The narrow path has everything—a huge dirt dumper, closely huddled shanties exploding with people, a car that bears evidence of every bird in the city and a man on a cycle with a nervous goat tied to the back. This is not a film set, but leads to one.
The entrance to one establishment is covered with a well-worn curtain. Facing the curtain is a shop named “Global Classes: Special in English. Open in vaccations too.” Inside is a musty room with peeling green walls and filled with cigarette smoke, trophies on a shelf and a sign that says “Kashmir ka masla sulajhne tak udhari bandh (No credit till the Kashmir issue is resolved).”
People of different ages scowl in concentration at three carrom boards, inside what is a carrom club. This is one of about 12 such clubs in Malvani, in Mumbai’s northern suburb of Malad.
Key players: Kupe runs one of the carrom clubs in Malvani, Mumbai. Ashesh Shah / Mint
Outside the club, on a plastic chair placed at will on the road, sits Zaid Kupe, who runs the club and is a former “champion” of the area. He has now donned a new role—of a carrom consultant on the film Striker—and sits with the movie’s director Chandan Arora for company.
Set in the 1980s, against the dominance of the underworld in this area, the film uses carrom as a central theme in storytelling and was shot on sets created in Malvani. Siddharth (who popularly goes by one name only) plays the lead character, his first Hindi film since the 2006 hit Rang de Basanti. Many characters in the film are real carrom players.
The film may yet succeed in highlighting carrom as a serious sport rather than a perceived summer vacation favourite. But any attention to carrom through the film would be incidental. As Arora explains, “Carrom is used as an element to cheer your hero.” What it might primarily do is highlight the underbelly of the sport, the murky if glamorous side of betting, unexpected in such a genteel sport.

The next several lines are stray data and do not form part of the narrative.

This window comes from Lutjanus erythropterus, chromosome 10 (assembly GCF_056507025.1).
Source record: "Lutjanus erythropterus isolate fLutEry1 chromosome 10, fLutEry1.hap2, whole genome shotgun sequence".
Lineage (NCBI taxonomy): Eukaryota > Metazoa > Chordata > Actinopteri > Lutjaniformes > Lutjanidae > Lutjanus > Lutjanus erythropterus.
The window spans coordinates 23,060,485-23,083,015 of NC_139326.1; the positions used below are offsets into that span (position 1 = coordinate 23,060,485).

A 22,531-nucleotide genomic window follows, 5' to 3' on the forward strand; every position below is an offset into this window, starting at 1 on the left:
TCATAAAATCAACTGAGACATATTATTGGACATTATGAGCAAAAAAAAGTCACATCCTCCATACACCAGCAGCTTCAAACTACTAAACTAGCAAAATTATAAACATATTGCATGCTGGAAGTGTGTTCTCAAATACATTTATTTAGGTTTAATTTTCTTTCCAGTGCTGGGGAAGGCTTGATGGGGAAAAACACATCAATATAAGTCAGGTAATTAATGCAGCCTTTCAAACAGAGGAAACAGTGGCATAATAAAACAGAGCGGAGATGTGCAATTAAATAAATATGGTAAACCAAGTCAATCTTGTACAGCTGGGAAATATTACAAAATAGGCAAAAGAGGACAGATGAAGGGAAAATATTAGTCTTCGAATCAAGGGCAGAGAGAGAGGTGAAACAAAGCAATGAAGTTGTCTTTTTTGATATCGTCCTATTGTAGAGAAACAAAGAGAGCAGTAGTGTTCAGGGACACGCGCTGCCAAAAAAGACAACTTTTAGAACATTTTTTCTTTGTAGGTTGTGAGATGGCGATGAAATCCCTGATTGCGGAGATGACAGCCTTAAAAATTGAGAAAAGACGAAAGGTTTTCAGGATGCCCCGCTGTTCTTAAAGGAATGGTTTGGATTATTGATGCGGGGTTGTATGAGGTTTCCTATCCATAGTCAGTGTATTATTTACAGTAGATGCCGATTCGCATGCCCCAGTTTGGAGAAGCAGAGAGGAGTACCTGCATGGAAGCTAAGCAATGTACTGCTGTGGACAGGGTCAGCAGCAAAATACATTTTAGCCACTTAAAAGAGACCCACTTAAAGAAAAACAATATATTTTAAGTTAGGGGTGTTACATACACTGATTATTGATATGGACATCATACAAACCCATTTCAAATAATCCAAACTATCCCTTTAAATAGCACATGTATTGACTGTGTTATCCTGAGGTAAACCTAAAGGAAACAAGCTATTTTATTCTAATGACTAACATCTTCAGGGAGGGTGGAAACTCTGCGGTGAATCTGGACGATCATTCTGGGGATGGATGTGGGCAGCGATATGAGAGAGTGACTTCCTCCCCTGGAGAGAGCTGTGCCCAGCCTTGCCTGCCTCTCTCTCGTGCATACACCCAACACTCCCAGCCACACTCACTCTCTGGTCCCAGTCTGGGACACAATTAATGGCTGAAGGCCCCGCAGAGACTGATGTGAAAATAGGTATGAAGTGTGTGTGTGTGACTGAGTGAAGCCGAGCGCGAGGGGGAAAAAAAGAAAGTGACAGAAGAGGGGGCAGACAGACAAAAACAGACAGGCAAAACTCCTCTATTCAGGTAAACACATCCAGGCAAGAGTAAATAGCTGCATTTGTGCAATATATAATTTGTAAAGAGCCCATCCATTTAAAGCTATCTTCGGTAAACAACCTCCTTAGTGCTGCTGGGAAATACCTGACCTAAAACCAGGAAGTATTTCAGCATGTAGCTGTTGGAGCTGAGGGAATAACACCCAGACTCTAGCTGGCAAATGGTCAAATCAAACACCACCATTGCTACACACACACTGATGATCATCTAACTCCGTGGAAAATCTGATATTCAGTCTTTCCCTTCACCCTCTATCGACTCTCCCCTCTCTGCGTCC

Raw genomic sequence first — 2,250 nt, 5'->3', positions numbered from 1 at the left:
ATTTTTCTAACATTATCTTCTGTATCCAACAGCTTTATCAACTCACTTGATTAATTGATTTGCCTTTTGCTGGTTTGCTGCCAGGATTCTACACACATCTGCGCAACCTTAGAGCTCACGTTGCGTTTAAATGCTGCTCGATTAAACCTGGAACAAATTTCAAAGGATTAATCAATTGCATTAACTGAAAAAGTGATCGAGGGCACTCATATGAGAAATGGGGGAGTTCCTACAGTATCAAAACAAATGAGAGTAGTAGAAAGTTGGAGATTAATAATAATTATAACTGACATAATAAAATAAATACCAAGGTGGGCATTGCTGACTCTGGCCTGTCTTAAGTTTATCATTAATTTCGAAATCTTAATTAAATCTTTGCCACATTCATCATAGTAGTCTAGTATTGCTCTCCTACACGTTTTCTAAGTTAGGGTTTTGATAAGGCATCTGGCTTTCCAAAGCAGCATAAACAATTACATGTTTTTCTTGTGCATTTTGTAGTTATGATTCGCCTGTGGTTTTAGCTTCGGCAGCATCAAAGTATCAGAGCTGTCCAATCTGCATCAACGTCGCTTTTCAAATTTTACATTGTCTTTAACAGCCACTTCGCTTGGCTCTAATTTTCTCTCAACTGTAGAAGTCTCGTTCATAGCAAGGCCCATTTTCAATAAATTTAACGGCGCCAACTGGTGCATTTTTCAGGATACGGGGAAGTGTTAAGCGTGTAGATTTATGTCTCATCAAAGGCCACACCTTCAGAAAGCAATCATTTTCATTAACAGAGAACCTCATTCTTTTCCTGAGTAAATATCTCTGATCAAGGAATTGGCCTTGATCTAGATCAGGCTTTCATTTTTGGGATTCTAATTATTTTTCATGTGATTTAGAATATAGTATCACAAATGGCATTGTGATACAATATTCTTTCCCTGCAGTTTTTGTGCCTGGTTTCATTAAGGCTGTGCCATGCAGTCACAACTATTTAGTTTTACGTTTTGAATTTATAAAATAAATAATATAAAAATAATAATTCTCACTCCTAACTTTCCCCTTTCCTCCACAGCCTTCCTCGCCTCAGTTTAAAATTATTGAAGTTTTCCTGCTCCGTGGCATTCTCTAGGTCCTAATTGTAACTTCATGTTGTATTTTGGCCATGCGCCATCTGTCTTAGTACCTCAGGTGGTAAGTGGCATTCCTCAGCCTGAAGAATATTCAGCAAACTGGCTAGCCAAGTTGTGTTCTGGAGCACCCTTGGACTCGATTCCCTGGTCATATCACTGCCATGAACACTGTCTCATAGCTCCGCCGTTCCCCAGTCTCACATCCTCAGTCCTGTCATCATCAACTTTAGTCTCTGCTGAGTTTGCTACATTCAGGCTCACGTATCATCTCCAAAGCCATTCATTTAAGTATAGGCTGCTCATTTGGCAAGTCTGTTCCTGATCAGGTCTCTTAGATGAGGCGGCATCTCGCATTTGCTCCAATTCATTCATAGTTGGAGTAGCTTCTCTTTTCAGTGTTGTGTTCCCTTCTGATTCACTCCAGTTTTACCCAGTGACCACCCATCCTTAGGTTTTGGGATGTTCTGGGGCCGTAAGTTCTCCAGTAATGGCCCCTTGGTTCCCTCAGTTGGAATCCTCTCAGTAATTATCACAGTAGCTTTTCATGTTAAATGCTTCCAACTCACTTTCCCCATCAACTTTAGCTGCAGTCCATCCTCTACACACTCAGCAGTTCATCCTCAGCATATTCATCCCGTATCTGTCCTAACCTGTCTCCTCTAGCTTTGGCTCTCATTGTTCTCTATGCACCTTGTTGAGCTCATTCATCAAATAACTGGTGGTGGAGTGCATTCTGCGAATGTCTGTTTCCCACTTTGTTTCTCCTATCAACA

Residents of this area would often play for money. “Bids” would be on a board, even for a single shot. Kupe explains how he and his mentor, former national champion Suryakant Bhairalu, would go around various clubs in Mumbai, hustling. Reminiscent of the Paul Newman-Tom Cruise starrer Color of Money, they would never reveal Bhairalu’s identity or let him play. Once it was established that Kupe was the player, opponents would bet on the untried Bhairalu, raising the stakes on the assumption that he could not be better than Kupe. They would discover too late that their new opponent was not only better but probably the best in the country.
The two would be constantly looking for dhoors, people who didn’t know them but were willing to bet big money. Kupe, who now says he “wasted those years playing all the time”, claims the stakes had often gone to Rs1 lakh.
That culture of carrom in Malvani has mellowed over the years, the number of clubs has dwindled from 25 at the height of Bhairalu’s success to about a dozen. The reason is also, explains former national champion Arun Deshpande, that carrom has moved out of the ghettos into white-collar territory, among people not interested in gambling. Deshpande has written two books on carrom, Technique and Skill and Players Guide.
This subculture of carrom in Malvani, however, fits into the theme of Striker. Siddharth says it took him three months of research to get into the “skin of the character”. “I had to look and play like one. I met a lot of people here and mixed up their mannerisms and style to come up with Surya, my character in the film,” adds the actor.
Striker director Chandan Arora. Ashesh Shah / Mint
Arora was researching for a docudrama when he chanced upon Malvani, encouraged also by his line producer, who lives here. Fascinated with the place—“I would have never imagined anything like this”—he came up with the story. Along the way inspiration came from people such as Kupe, who has a character named after him in the film.
“There is still so much to be explored in the city. I have tried to get the psyche of the people, the jargon, the mannerism from this area into the film,” says Arora.
Just to validate that point about jargon, Kupe tells some inquisitive children to “wad ja” (go away) and some others to “chamak jao” (get wise). “Our unique use of language and expertise in carrom became so typical that people in other clubs of Mumbai would instantly know we are players from Malvani,” says Kupe.
Among those eagerly looking forward to the film is the joint secretary of the Maharashtra Carrom Association, J.V. Sangam, who hopes the film will do more for carrom than a few scenes of Munna Bhai MBBS did.
Striker releases in theatres on Friday.